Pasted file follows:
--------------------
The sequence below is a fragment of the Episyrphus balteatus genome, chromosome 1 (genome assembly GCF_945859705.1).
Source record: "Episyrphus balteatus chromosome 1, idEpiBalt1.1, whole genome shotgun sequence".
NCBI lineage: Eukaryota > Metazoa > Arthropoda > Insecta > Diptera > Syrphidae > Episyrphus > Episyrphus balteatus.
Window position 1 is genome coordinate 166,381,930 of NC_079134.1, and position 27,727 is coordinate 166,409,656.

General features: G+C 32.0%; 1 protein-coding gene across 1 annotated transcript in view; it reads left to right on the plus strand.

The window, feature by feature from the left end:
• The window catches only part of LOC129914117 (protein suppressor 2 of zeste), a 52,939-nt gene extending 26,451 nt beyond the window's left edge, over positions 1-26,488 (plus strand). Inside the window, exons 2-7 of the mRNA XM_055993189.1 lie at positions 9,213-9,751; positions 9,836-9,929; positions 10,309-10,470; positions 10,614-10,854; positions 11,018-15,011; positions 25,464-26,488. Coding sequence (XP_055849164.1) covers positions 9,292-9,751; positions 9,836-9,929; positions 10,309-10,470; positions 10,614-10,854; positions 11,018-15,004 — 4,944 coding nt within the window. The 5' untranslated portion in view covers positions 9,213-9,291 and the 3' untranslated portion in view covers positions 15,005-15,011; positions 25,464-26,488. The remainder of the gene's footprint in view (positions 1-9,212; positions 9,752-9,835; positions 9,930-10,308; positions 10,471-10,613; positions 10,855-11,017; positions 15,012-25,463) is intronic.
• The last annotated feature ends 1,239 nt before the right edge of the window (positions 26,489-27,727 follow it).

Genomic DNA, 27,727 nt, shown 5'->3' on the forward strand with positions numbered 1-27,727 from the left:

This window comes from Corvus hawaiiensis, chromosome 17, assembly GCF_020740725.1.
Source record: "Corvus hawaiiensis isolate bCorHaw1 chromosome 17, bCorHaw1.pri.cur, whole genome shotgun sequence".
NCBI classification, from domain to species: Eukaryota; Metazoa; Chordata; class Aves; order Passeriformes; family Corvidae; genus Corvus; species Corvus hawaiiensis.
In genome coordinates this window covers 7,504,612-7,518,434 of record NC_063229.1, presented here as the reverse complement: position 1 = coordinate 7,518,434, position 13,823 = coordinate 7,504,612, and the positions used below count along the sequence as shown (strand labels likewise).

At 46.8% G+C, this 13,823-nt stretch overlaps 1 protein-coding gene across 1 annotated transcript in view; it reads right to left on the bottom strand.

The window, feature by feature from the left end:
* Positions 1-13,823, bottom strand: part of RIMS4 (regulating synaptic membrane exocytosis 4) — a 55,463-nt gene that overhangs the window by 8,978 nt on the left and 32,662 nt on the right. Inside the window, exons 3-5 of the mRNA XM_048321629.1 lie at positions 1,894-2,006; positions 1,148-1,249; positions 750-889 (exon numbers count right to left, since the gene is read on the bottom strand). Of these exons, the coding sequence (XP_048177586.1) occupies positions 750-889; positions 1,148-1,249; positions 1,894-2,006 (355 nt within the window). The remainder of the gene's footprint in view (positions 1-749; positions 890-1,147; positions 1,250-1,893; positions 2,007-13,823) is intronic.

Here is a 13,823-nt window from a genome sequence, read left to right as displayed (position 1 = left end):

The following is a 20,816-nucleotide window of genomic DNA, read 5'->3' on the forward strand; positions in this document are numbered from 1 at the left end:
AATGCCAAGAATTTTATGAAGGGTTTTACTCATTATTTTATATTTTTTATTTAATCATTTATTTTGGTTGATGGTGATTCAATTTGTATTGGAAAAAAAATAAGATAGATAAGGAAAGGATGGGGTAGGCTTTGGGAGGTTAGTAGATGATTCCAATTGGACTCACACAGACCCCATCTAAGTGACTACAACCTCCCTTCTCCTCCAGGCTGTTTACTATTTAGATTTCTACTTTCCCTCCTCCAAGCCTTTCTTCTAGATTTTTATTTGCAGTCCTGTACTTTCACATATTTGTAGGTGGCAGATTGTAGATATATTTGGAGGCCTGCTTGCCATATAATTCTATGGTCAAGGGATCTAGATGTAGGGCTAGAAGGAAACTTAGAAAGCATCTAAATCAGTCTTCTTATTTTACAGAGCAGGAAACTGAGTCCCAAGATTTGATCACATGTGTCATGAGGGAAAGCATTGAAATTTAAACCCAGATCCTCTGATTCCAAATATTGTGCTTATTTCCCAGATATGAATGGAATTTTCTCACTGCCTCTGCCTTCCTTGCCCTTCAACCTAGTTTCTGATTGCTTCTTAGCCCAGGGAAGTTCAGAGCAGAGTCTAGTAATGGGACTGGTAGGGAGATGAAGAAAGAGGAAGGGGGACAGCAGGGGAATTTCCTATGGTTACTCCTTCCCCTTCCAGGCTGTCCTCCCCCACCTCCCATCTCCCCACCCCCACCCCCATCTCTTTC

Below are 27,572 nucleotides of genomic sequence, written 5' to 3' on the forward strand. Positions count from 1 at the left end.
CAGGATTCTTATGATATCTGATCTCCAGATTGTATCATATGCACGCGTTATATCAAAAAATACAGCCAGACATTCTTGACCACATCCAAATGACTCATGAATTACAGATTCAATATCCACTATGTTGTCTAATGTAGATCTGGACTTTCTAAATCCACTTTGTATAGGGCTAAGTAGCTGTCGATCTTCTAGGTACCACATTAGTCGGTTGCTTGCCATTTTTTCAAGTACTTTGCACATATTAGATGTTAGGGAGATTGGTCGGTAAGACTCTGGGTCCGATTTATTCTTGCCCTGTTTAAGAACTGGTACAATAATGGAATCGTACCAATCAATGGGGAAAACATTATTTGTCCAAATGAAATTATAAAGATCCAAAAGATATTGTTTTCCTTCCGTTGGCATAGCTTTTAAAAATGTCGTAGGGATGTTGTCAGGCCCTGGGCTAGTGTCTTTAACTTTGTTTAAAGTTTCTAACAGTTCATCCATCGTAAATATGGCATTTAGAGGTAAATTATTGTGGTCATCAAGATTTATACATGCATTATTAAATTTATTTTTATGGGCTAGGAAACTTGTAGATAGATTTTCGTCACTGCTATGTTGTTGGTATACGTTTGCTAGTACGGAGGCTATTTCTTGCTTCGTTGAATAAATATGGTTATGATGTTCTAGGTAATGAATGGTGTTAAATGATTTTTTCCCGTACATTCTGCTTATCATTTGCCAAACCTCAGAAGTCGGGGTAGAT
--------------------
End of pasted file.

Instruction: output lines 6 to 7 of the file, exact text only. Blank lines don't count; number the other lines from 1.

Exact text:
The window, feature by feature from the left end:
• The window catches only part of LOC129914117 (protein suppressor 2 of zeste), a 52,939-nt gene extending 26,451 nt beyond the window's left edge, over positions 1-26,488 (plus strand). Inside the window, exons 2-7 of the mRNA XM_055993189.1 lie at positions 9,213-9,751; positions 9,836-9,929; positions 10,309-10,470; positions 10,614-10,854; positions 11,018-15,011; positions 25,464-26,488. Coding sequence (XP_055849164.1) covers positions 9,292-9,751; positions 9,836-9,929; positions 10,309-10,470; positions 10,614-10,854; positions 11,018-15,004 — 4,944 coding nt within the window. The 5' untranslated portion in view covers positions 9,213-9,291 and the 3' untranslated portion in view covers positions 15,005-15,011; positions 25,464-26,488. The remainder of the gene's footprint in view (positions 1-9,212; positions 9,752-9,835; positions 9,930-10,308; positions 10,471-10,613; positions 10,855-11,017; positions 15,012-25,463) is intronic.